2020 delegates an unpredictable but dynamic mix

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Australia 2020

Most of the 2020 Summit participants have now been announced. The steering committee has selected as wide a range of people with something to say as could be expected under the circumstances.

Rather than arguing over particular individuals who might or might not have been included, it is more productive now to discuss the composition of the Summit as a whole in terms of the mix of personality types, and then to look forward to the process by which it might best be conducted. These matters seem to have been something of an afterthought for the organisers and are still being decided on the run.

It is fascinating to think about what types of people there will be among the 1000 and how they will pull together over two days. Some know one another already but many do not. Different types of expertise and experience are represented, but just as significantly there will be different types of personalities and approach to discussion. It will be important how those who are used to high-level leadership positions in business, executive government and the judiciary mix with those from academia, the NGO sector, the media and the artistic community.

Some participants will take their position as determined individuals with particular ideas they wish to present, or will come with a record of innovative thinking in their field. In each section there will be ideas merchants and advocates who, given the chance, will have plenty to say.



But to be effective in producing practical outcomes the summit must have many other types of people playing a role. There will need to be facilitators and mediators, experienced leaders, skeptics, wise heads and others.

The facilitators might include Frank Brennan and Geraldine Doogue. Among the experienced operators are the former state premiers, Geoff Gallop, Nick Greiner and Steve Bracks, and the former head of the Department of Prime Minister and Cabinet, Peter Shergold.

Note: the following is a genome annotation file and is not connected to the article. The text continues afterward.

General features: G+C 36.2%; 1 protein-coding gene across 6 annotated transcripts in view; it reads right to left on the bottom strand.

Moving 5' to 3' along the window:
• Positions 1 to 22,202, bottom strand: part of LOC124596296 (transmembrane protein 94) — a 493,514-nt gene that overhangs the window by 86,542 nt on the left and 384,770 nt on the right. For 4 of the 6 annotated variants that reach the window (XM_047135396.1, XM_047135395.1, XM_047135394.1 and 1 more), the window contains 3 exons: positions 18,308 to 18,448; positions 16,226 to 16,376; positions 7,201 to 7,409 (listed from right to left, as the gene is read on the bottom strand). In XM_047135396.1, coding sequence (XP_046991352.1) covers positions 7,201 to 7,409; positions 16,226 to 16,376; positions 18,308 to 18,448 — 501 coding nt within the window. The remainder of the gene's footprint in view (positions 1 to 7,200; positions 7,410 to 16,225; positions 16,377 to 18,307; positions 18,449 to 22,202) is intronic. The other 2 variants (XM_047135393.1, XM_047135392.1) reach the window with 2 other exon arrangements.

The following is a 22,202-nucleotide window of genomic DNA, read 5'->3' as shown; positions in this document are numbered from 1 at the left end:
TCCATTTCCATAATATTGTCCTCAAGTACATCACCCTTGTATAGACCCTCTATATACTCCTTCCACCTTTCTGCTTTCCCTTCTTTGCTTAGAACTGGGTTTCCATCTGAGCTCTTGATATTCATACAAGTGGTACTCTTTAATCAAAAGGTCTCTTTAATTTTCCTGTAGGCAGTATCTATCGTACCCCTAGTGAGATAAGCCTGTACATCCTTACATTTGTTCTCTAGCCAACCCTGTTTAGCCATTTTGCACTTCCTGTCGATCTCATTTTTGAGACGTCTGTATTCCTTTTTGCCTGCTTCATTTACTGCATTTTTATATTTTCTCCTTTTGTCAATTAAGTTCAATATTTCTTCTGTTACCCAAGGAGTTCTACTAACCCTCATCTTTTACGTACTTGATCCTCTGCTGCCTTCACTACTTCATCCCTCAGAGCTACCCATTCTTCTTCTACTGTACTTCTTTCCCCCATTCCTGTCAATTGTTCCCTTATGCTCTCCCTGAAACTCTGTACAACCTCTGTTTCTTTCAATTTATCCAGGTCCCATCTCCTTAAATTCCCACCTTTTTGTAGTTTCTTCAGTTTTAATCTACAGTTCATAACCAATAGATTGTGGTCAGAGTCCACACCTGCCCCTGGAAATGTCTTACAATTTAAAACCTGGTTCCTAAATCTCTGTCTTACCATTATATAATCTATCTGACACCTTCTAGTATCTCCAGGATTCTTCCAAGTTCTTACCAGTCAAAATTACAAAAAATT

Those of a skeptical frame of mind include Gerard Henderson of the Sydney Institute and Miranda Devine of the Sydney Morning Herald. And wise figures such as Sir William Deane will provide an invaluable perspective.

The ultimate productivity of the summit will come from dynamic interplay within groups, not individual performance. There are already many opportunities for individuals to make their submissions to government anyway. This is not that sort of occasion. The tension between ideas is more important. The winnowing of those ideas presented will be as significant as the individual ideas themselves.

The process of extracting the best outcomes from the whole exercise remains the biggest problem, whatever the composition. Both the location and the organisation of time make a big difference to the outcome, as any event organiser knows. Parliament House in Canberra is the obvious venue, but does not seem to be an ideal location for ten groups of 100 people, with each group needing room for both large plenary sessions and smaller breakout meetings. There are just not that many suitable rooms in a venue designed for another purpose.

The program itself will need to be tightly organised. Even then it will be a big job to prevent it becoming the pushiest and the loudest rather than the best and the brightest. Good listeners and networkers who are not dying to speak will be a valuable commodity. There will be no way that there will be time for each participant to speak for even two minutes each in a plenary session. All weekend conferences turn out to have only one and a half days at most of useable time during which decisions can be made.

Choosing the participants from the 8000 nominations was a hard job. The individuals selected are fine but the mix is still unpredictable. Creating an effective structure and modus operandi for the proceedings will be even harder.

LINK:
2020 Summit
Participants


John Warhurst

John Warhurst is Professor of Political Science at the Australian National University and a columnist with The Canberra Times. He was nominated but failed to make the cut for the Summit.

 

 

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Existing comments

Prof Warhurst has defined half the problem, the gathering and gleaning of useful data problematically obtained. But there are also further problems: what will be done with whatever data is selected (and how appropriate and transparent will that selection process be). It seems to me that thought under such a tight timetable is highly likely to be forged hastily in the face of a deadline, not to say blinkered. And further, what winnowing and post-conference synthesis processes will be applied, and how debatable (and again, transparent) will they be?
Brian Dwyer | 07 April 2008


What a farce this summit is; did they copy this out of Bill Clinton's manual of how to hoodwink the public?

Bill Clinton's small group discussion think tanks went nowhere apart from garnering the Clintons 108 million in special interest fees.

I guess it's better than Dubya's "Give me your freedom or it's death" doctrines (as opposed to "Give me freedom or give me death" of the forefathers).
chaz | 22 June 2008


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